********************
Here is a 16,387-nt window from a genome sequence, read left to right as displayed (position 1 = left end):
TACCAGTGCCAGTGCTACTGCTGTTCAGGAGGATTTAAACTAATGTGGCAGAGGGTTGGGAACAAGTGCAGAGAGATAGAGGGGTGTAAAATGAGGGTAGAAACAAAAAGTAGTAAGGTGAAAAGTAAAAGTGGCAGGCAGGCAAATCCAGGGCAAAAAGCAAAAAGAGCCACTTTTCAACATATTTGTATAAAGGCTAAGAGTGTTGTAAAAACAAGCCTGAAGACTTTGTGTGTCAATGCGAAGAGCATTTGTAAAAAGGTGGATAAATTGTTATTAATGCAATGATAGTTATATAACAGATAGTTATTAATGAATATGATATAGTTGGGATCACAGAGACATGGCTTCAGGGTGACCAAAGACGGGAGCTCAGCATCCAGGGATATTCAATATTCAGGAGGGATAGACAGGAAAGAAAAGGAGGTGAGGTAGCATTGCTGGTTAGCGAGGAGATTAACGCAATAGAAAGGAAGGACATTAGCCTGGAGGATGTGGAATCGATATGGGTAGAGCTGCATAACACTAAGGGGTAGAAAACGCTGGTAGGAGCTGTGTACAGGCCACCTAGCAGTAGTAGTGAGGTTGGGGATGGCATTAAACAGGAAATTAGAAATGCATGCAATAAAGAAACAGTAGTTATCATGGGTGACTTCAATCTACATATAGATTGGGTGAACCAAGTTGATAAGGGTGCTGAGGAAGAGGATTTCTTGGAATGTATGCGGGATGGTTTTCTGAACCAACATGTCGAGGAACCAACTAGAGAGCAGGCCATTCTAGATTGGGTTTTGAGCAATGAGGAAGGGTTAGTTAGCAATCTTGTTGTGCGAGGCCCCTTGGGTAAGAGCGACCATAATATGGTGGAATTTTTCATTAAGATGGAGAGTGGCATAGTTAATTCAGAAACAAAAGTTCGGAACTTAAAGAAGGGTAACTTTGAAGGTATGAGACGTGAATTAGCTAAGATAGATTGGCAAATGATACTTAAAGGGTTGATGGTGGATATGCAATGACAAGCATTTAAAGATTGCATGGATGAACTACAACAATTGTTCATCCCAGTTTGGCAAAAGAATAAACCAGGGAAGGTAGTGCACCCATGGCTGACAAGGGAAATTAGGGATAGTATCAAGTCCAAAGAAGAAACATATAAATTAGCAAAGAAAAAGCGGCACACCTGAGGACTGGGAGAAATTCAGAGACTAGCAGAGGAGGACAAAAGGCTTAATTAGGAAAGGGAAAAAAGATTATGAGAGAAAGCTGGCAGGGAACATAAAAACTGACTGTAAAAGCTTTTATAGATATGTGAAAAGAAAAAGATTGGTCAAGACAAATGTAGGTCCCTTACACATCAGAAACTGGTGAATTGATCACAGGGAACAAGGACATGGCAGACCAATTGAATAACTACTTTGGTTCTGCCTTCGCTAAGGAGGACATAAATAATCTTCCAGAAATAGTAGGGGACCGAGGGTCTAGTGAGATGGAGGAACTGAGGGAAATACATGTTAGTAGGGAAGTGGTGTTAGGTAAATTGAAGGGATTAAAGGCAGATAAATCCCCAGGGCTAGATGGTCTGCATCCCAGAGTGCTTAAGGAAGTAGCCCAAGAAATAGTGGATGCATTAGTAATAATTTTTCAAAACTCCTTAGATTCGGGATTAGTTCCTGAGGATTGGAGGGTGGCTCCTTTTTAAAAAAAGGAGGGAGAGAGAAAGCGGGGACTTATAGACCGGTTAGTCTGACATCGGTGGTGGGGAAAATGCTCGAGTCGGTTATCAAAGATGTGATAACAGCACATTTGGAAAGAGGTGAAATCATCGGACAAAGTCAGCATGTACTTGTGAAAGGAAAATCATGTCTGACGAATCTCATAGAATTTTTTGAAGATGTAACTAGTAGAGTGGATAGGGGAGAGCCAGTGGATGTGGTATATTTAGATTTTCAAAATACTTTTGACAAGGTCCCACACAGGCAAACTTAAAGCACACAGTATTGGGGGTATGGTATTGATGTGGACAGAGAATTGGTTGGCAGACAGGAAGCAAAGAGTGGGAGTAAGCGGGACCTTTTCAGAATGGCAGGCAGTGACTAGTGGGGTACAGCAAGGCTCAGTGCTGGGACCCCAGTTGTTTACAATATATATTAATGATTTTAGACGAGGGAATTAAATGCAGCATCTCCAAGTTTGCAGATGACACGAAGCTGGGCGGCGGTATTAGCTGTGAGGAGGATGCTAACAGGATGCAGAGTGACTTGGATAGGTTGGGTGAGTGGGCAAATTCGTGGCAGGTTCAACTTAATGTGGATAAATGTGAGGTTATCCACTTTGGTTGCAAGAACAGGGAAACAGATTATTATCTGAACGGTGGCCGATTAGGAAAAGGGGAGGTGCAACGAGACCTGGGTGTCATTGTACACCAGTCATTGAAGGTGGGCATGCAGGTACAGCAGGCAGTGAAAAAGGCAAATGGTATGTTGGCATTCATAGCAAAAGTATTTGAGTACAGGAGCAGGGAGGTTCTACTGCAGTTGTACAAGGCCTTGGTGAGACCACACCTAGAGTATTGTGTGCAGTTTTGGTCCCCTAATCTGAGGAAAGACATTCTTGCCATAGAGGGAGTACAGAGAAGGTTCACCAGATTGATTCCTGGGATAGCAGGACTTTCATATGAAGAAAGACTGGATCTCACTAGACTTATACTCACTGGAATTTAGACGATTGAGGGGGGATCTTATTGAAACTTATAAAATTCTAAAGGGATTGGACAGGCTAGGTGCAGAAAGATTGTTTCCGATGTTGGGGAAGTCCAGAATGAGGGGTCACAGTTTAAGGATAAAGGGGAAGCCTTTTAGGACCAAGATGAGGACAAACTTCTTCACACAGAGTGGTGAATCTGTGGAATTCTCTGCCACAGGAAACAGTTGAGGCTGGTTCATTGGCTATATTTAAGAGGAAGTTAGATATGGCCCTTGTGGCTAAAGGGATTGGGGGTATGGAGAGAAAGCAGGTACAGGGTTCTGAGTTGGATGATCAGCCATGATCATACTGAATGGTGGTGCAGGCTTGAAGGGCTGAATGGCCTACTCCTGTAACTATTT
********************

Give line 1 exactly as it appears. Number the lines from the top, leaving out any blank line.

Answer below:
Here is a 16,387-nt window from a genome sequence, read left to right as displayed (position 1 = left end):